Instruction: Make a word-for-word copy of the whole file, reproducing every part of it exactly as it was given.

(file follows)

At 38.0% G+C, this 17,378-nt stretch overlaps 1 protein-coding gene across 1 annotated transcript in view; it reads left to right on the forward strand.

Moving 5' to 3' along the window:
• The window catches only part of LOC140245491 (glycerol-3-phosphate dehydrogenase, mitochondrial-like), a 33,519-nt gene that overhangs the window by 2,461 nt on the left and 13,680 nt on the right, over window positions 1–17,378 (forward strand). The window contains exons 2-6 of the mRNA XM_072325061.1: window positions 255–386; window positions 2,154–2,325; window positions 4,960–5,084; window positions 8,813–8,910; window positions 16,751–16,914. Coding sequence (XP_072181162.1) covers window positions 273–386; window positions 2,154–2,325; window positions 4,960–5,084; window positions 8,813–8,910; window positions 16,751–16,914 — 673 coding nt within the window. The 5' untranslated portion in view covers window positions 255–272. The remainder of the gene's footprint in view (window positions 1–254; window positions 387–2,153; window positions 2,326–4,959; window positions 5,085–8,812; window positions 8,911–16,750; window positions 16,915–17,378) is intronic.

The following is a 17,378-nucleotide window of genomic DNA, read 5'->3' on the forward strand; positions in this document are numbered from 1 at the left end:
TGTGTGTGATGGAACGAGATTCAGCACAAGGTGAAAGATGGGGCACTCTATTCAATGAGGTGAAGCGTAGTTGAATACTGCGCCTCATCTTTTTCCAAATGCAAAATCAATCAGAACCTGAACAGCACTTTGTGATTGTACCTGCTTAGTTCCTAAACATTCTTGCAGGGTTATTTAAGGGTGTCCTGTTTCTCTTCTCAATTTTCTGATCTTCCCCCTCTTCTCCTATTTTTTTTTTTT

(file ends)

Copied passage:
At 38.0% G+C, this 17,378-nt stretch overlaps 1 protein-coding gene across 1 annotated transcript in view; it reads left to right on the forward strand.

Moving 5' to 3' along the window:
• The window catches only part of LOC140245491 (glycerol-3-phosphate dehydrogenase, mitochondrial-like), a 33,519-nt gene that overhangs the window by 2,461 nt on the left and 13,680 nt on the right, over window positions 1–17,378 (forward strand). The window contains exons 2-6 of the mRNA XM_072325061.1: window positions 255–386; window positions 2,154–2,325; window positions 4,960–5,084; window positions 8,813–8,910; window positions 16,751–16,914. Coding sequence (XP_072181162.1) covers window positions 273–386; window positions 2,154–2,325; window positions 4,960–5,084; window positions 8,813–8,910; window positions 16,751–16,914 — 673 coding nt within the window. The 5' untranslated portion in view covers window positions 255–272. The remainder of the gene's footprint in view (window positions 1–254; window positions 387–2,153; window positions 2,326–4,959; window positions 5,085–8,812; window positions 8,911–16,750; window positions 16,915–17,378) is intronic.

The following is a 17,378-nucleotide window of genomic DNA, read 5'->3' on the forward strand; positions in this document are numbered from 1 at the left end:
TGTGTGTGATGGAACGAGATTCAGCACAAGGTGAAAGATGGGGCACTCTATTCAATGAGGTGAAGCGTAGTTGAATACTGCGCCTCATCTTTTTCCAAATGCAAAATCAATCAGAACCTGAACAGCACTTTGTGATTGTACCTGCTTAGTTCCTAAACATTCTTGCAGGGTTATTTAAGGGTGTCCTGTTTCTCTTCTCAATTTTCTGATCTTCCCCCTCTTCTCCTATTTTTTTTTTTT